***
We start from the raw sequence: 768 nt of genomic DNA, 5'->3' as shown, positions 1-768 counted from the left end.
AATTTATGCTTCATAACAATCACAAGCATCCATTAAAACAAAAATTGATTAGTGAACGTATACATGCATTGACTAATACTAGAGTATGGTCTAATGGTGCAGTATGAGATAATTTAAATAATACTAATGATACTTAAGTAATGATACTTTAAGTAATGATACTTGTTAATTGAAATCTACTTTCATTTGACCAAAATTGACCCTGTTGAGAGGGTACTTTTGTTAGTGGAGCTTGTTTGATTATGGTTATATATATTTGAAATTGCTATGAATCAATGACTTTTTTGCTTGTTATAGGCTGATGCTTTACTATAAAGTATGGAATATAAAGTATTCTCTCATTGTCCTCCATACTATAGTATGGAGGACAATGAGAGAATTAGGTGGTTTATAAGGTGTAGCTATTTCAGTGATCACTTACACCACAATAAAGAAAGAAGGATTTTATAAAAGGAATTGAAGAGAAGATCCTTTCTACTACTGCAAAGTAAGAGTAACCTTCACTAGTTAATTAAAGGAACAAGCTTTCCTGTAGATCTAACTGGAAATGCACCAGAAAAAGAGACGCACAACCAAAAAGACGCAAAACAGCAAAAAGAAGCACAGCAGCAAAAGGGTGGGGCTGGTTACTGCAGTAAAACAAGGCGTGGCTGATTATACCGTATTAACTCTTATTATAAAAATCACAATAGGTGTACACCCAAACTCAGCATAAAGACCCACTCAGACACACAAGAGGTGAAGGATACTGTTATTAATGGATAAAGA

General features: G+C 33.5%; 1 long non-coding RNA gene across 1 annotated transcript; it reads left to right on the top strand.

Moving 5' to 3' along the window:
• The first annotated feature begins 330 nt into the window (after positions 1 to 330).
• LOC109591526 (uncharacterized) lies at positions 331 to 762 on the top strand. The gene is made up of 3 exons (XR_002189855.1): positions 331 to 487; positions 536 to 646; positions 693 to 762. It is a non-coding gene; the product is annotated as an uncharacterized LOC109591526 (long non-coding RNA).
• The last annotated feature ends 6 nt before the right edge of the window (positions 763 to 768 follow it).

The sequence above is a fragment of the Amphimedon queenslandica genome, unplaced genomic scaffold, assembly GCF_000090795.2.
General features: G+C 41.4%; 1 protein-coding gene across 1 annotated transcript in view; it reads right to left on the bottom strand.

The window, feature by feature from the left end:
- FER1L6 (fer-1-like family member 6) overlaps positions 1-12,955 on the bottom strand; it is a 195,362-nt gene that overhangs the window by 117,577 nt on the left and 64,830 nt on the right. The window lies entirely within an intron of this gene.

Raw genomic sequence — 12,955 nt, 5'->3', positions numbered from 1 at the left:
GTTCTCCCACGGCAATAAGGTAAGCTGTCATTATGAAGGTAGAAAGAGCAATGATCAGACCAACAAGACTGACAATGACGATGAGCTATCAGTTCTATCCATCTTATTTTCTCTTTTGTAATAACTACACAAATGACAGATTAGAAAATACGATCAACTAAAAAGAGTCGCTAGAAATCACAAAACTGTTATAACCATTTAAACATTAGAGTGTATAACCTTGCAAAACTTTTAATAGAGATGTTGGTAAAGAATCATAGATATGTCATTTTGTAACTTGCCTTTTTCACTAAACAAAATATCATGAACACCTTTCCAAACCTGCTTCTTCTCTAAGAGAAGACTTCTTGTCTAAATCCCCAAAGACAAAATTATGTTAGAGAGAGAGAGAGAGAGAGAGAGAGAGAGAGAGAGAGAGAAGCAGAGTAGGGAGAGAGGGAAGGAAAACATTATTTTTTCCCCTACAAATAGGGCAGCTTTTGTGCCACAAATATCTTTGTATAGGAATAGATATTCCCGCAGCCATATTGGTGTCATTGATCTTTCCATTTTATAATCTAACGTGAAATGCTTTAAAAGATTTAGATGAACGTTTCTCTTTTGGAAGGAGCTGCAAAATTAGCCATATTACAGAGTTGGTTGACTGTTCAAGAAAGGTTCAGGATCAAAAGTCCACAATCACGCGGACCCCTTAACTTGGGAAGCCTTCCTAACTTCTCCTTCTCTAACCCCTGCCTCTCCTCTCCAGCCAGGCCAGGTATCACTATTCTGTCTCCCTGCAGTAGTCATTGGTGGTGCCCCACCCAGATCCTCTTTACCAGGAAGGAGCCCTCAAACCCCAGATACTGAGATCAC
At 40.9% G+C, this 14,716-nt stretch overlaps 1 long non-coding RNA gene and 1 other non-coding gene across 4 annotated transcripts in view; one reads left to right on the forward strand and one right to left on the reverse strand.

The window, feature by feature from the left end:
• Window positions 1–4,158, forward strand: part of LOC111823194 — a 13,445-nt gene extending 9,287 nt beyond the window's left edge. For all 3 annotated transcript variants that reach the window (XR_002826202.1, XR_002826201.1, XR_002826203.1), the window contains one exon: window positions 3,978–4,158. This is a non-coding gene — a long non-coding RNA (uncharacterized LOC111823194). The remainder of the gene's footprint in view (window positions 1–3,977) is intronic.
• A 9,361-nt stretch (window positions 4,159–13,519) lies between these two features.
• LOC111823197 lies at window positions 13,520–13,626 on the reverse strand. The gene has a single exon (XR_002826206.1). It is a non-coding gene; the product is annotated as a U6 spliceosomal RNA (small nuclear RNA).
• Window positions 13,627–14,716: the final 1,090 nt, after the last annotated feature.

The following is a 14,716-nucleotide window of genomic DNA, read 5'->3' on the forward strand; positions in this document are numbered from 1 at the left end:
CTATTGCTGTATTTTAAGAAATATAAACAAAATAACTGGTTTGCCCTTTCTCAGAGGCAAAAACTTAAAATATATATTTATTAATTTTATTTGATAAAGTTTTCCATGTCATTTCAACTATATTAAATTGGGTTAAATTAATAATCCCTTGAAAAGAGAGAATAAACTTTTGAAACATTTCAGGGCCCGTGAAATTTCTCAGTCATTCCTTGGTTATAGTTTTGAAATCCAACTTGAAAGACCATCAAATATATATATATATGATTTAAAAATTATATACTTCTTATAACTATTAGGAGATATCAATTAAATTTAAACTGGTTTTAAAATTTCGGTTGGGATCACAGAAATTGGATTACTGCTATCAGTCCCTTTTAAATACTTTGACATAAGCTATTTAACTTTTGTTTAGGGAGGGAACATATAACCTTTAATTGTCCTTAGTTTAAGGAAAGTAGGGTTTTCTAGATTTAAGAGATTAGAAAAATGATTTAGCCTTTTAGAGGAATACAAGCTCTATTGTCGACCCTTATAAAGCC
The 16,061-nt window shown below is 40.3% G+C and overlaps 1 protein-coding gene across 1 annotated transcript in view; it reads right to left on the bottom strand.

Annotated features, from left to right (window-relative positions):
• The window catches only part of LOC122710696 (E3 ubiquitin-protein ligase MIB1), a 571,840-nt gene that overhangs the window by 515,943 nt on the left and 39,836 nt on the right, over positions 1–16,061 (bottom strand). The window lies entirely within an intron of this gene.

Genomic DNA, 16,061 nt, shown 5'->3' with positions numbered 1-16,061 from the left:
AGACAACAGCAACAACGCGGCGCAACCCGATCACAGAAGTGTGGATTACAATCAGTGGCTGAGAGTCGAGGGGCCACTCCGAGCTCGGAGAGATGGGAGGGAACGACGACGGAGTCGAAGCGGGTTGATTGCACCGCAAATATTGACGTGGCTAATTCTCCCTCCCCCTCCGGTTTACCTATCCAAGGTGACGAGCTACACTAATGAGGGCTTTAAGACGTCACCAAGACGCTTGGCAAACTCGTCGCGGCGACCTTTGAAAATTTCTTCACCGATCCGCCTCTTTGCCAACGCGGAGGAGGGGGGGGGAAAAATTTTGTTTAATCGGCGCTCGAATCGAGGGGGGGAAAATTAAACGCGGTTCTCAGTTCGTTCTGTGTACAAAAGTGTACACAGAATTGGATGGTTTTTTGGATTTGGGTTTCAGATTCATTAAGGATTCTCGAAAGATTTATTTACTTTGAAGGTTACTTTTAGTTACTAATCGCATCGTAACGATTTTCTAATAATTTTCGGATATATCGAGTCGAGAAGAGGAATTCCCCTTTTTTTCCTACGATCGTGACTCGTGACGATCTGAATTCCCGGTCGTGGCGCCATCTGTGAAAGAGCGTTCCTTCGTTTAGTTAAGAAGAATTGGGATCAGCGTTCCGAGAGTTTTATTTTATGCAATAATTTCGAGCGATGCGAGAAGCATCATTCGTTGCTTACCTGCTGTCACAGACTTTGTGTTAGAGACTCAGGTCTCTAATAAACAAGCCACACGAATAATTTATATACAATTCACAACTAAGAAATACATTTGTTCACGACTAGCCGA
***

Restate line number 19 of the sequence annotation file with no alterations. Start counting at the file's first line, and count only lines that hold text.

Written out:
• Window positions 13,627–14,716: the final 1,090 nt, after the last annotated feature.